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Using clean electricity to address carbon emissions in heating and transport

Great progress has been made in the decarbonisation of Ireland’s electricity system but more remains to be done in relation to heat and transport

“One of the things which is not heralded enough in Ireland is the level of progress that has been made to reduce carbon emissions from electricity generation,” says ESB’s head of corporate and regulatory affairs Peter O’Shea.

“By the end of 2020, almost 40 per cent of Ireland’s electricity will come from renewable sources such as wind, hydro and solar power. That is from almost a standing start at the turn of the millennium.”

This is quite an achievement by international standards. “While there may be criticisms which could be levelled at Ireland in relation to climate action, electricity has more than pulled its weight,” says O’Shea.

“Here in Ireland, we have the second highest penetration of wind power in Europe. Only Denmark has a higher level, but they have the advantage of being connected into the German and Scandinavian electricity networks, which helps them manage the level of variable sources on the system.”



That is only the beginning though. “The target for 2030 is 70 per cent of all electricity used in Ireland will be generated from renewable sources,” O’Shea adds. “Because of the variable nature of renewables – the wind does not always blow, for instance – this is a big technical challenge for the electricity network to accommodate. But the ambition for electricity as a catalyst for reducing carbon emissions has always been big, and this has helped to drive progress.”

He points out that electricity generation accounts for 20 per cent of Ireland’s carbon emissions while heat and transport together account for a further 40 per cent. “A simple strategy to address those emissions is to use clean, low-carbon electricity to heat our homes and to power transport and industry,” he adds. “As we continue to decarbonise electricity and move to electric heat and transport, electricity will move from being 20 per cent of the problem to around 60 per cent of the solution.”

There are immediate as well as longer-term benefits. “Even with current levels of carbon from electricity generation, an electric vehicle (EV) will produce between 40 and 50 per cent less carbon per kilometre than an internal combustion engine,” says O’Shea. “Similarly, heat pumps emit 60 per cent less carbon than an oil boiler and 40 per cent less than a gas boiler. As more renewables come on stream, the carbon savings from electric heating and transport will continue to increase."

Heat pumps 

Heat pumps offer affordable and carbon efficient energy to householders.

“Heat pumps are ideal for new homes which are well insulated and the Government’s plan to phase out fossil fuel heating from new builds is welcome.” says O’Shea. The bigger challenge is in replacing heating systems in existing, poorly insulated, homes. “Nearly 700,000 Irish homes use oil fired systems and around 180,000 use solid fuel. As people take steps to increase the energy efficiency of their homes, they should also consider installing a heat pump to future proof the work they are carrying out.”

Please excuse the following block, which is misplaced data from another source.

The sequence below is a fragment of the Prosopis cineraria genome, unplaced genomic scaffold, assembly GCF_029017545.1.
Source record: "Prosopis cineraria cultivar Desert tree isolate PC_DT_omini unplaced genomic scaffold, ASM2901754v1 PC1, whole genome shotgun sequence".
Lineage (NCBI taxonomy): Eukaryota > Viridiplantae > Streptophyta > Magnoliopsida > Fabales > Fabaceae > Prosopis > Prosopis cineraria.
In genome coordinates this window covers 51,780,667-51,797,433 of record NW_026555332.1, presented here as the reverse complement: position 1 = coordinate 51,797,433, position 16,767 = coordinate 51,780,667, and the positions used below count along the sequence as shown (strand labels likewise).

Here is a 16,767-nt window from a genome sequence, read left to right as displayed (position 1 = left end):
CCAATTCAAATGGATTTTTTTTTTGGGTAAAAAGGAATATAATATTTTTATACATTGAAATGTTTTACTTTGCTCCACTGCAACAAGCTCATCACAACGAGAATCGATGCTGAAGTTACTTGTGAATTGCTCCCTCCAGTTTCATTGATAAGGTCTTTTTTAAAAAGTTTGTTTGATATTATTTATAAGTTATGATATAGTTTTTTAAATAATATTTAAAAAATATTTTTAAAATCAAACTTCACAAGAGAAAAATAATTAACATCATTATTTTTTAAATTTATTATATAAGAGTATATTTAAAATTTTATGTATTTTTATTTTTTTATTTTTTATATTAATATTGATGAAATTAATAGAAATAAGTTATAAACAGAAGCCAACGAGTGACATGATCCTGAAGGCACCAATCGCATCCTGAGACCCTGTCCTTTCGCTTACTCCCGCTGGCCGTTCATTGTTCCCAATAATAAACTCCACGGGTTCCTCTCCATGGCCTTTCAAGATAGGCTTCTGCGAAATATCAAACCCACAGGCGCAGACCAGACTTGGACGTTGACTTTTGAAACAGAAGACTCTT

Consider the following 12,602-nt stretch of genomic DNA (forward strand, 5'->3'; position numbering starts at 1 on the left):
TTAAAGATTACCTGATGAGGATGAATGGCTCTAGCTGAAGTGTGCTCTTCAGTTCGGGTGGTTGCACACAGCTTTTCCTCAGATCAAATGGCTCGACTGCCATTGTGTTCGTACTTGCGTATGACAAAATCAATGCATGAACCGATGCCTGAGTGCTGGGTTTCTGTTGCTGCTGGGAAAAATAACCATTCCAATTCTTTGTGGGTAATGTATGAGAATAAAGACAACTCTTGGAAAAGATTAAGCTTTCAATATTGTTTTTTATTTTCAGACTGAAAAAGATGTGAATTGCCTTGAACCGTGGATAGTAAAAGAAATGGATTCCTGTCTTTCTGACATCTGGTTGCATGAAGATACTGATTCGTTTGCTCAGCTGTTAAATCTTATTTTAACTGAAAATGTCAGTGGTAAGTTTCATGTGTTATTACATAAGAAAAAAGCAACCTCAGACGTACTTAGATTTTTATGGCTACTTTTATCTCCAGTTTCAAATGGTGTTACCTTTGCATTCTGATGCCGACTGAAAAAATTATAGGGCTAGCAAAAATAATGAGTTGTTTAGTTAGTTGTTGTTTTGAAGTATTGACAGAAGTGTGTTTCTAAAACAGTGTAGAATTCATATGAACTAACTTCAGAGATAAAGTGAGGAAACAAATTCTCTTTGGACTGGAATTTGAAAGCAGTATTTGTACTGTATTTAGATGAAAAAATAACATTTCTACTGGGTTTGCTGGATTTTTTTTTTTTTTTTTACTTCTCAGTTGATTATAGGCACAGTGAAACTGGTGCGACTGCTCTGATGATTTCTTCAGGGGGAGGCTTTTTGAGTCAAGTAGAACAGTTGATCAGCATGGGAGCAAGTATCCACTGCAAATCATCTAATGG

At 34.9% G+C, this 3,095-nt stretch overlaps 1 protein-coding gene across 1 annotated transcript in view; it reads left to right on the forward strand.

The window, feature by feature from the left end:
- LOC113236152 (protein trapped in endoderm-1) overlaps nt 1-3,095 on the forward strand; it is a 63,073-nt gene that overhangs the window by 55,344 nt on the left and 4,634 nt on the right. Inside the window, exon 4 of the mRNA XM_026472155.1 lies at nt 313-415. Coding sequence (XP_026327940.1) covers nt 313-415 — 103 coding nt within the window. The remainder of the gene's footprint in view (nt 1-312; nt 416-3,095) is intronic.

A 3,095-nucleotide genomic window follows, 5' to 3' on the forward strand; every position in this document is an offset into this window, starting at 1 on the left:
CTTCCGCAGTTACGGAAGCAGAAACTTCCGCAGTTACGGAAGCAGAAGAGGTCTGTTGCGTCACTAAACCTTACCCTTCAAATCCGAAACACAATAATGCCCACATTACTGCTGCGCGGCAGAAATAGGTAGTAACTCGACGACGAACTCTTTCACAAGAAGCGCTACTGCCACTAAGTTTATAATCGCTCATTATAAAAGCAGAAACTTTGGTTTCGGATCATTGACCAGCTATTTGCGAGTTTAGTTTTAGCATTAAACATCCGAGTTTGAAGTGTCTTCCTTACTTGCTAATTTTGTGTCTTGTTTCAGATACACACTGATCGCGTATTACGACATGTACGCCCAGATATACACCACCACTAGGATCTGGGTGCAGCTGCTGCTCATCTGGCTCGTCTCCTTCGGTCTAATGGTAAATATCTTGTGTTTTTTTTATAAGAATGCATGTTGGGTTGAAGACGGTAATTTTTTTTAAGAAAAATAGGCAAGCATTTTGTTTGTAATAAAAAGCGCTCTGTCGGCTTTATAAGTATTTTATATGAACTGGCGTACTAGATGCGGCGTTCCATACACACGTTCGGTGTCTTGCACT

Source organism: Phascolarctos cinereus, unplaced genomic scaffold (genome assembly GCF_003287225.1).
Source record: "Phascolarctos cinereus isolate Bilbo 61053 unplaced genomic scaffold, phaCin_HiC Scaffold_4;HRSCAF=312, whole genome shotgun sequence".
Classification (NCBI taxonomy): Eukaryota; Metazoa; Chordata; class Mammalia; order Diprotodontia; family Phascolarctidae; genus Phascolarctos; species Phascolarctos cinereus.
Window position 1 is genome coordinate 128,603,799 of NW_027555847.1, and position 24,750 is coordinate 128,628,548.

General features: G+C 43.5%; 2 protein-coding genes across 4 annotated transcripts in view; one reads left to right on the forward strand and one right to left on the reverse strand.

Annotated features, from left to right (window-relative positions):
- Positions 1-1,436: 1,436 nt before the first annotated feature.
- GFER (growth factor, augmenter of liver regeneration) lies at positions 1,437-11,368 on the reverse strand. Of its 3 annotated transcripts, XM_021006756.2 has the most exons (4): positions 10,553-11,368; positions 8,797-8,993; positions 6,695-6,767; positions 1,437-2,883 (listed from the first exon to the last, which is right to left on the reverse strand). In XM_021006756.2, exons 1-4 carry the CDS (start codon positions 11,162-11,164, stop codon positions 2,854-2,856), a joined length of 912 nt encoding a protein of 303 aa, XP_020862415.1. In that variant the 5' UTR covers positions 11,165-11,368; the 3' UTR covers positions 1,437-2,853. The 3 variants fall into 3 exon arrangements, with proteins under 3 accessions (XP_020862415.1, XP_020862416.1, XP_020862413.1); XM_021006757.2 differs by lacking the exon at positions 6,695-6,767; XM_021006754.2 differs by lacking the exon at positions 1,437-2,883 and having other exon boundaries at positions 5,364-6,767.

Electric vehicles

The Government has set a target of having up to one million EVs on the roads by 2030. “Electric vehicles at this scale will not only reduce carbon emissions from transport but will also increase the efficiency of the overall electricity system.” according to O’Shea. “EV typically charge overnight at times of low electricity demand and excess wind generation, so they have the potential to act as a virtual battery, storing electricity when the wind blows and releasing some of that energy back to the network at times when the wind is not blowing or the sun is not shining. This would potentially improve the energy system's ability to manage variability and help balance it as it moves towards full decarbonisation.

Making it all happen

Moving to a fully decarbonised electricity system will depend hugely on the ability of the electricity network to facilitate flows of electricity between millions of energy sources and devices, including wind farms, microgeneration, EVs, heat pumps and batteries.

“ESB Networks is continuing to innovate and invest in smart network technologies and infrastructure to enable the decarbonisation of electricity and support the future needs of customers and communities across Ireland," notes O'Shea.

To maximise the speed of development, and to understand both the technological and behavioural changes that are coming, ESB Networks’ is working directly with local communities in Dingle, Limerick and the Aran Islands to trial new technologies and examine how customers interact with them. Insights from these projects will inform national network development strategies for the next decade and beyond.

Citizen Engagement

“While the technological solutions to enable Ireland move to a low carbon energy future are becoming clearer, without support from communities for new infrastructure, or from customers adopting new technologies like smart meters, heat pumps and EVs, the transition will be slow and difficult,” says O’Shea.

“That's why customers are at the very heart of ESB’s vision and strategy for the future energy system, and why the needs of Irish energy citizens will inform all of our decisions as we completely transform our business to support a cleaner, brighter, more sustainable energy future.”

Find out how ESB is creating a brighter future at esb.ie/brighter-future